Confusion and seizure as a presentation of neurocysticercosis
Case Presentation: A 78-year-old male from Haiti presented to the emergency department with complaint of headache for one day and intermittent confusion for one month according to family. On presentation, he was alert and oriented to person and place only, he was otherwise neurologically nonfocal. Evaluation included absence of fever, WBC count elevation, pyuria and chest x-ray infiltrate. In the emergency department, a single seizure occurred. CT scan of the head showed multiple cystic lesions in periventricular white matter with a central calcified nodule. In the setting of these new imaging findings and his travel history, neurocysticercosis was suspected. MRI of brain revealed multiple cystic lesions measuring 10-15 mm with intracystic nodular calcified densities consistent with neurocysticerosis. Patient was started on albendazole, decadron taper and levetiracetam. Serology confirmed neurocysticerosis. A month later, he had an outpatient MRI that showed chronic foci of neurocysticercosis with improvement in edema and no new or enlarging lesions.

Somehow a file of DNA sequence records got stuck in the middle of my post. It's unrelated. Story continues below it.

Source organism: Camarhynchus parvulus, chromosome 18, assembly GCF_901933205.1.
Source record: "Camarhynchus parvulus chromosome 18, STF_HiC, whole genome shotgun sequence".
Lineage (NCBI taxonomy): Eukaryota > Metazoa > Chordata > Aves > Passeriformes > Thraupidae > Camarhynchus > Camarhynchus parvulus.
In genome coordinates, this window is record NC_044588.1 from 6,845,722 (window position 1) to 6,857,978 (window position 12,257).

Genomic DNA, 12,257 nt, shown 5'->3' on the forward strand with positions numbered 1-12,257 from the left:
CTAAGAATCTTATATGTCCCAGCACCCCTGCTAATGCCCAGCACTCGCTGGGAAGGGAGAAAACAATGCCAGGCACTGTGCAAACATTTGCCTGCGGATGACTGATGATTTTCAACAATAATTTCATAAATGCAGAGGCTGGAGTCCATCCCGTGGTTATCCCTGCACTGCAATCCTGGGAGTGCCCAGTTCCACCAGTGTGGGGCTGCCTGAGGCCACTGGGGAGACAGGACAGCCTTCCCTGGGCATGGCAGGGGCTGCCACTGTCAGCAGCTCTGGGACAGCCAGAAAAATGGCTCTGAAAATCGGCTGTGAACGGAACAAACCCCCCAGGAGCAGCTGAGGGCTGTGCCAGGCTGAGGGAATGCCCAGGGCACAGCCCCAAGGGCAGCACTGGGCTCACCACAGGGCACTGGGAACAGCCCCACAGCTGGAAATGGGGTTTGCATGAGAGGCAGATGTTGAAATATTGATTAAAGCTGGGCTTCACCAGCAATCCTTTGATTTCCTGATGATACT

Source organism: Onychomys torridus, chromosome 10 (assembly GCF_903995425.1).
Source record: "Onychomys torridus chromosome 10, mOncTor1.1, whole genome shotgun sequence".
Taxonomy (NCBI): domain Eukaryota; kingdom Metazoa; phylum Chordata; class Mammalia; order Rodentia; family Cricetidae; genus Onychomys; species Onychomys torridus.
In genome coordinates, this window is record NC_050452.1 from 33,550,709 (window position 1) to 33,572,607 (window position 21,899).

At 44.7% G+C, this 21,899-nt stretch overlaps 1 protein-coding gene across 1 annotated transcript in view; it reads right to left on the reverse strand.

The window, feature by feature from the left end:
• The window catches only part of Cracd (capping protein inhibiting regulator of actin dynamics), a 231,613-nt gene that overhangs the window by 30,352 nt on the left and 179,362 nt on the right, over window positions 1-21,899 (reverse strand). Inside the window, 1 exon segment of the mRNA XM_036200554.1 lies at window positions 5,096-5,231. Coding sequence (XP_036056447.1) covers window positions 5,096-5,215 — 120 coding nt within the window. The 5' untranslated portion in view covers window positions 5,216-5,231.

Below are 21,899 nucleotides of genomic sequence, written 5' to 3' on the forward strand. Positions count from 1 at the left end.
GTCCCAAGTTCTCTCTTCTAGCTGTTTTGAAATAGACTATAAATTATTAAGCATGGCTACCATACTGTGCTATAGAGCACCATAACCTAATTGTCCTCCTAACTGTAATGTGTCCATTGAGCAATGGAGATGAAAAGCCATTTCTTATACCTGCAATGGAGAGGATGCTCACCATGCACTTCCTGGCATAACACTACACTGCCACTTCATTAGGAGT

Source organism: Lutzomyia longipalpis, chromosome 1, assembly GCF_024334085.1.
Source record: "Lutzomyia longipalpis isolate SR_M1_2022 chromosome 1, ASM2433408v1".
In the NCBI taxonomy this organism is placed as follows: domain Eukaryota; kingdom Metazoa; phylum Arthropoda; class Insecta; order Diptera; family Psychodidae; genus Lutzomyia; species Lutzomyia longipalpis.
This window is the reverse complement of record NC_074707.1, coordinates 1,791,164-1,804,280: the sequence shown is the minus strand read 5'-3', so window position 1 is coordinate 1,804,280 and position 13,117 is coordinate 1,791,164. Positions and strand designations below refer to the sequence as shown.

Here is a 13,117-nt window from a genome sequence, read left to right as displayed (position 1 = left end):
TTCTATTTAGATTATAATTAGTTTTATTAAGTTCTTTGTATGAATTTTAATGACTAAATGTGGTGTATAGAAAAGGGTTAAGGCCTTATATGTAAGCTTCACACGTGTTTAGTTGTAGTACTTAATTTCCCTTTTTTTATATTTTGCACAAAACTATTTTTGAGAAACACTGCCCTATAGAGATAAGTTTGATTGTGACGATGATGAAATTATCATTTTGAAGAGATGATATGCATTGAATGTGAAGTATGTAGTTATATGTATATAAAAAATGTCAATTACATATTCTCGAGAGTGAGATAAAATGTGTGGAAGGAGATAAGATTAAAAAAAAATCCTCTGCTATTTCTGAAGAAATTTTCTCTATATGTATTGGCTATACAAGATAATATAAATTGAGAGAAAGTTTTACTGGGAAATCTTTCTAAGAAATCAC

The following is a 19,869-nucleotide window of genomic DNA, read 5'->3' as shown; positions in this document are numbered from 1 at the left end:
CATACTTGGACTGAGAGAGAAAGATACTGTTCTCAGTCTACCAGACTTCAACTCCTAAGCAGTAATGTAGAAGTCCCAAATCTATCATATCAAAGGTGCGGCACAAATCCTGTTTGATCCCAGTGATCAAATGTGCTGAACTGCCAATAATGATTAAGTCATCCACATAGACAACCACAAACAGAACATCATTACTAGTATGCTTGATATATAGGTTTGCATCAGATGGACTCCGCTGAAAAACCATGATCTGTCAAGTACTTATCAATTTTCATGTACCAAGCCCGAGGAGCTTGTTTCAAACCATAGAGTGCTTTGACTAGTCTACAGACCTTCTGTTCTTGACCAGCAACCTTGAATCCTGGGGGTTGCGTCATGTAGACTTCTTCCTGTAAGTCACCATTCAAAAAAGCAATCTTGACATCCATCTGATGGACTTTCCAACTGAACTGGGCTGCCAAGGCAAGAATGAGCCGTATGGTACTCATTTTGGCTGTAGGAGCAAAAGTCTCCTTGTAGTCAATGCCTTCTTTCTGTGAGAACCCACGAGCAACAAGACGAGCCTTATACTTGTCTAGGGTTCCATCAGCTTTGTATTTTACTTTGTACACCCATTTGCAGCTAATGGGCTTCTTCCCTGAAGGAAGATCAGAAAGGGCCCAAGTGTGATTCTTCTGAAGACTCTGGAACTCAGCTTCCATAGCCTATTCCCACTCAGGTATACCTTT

Discussion: Neurocysticercosis (NCC) is a condition that develops when the larvae of T. soliumreaches the brain. Patients are frequently asymptomatic but can become confused and the lesions can become a nidus of seizure activity. NCC is a preventable yet common cause of neurologic disease in many developing countries, affecting approximately 50 million people worldwide. Although previously rare in the USA, travel and immigration to the United Sates has made it more commonly diagnosed, with more than 18,000 hospitalizations in the past decade.
Conclusions: Adult-onset seizures are the most common clinical manifestation of parenchymal cysticercosis, and should be suspected in immigrants with new seizures or confusion. Findings of a scolex on MRI is pathognomonic.
Journal of Hospital Medicine
Ansari, S., & Donato, A. (2017). Confusion and seizure as a presentation of neurocysticercosis. Journal of Hospital Medicine, 12 (Supplement 2), Abstract 335. Retrieved from https://scholarcommons.towerhealth.org/gme_int_med_resident_program_read/173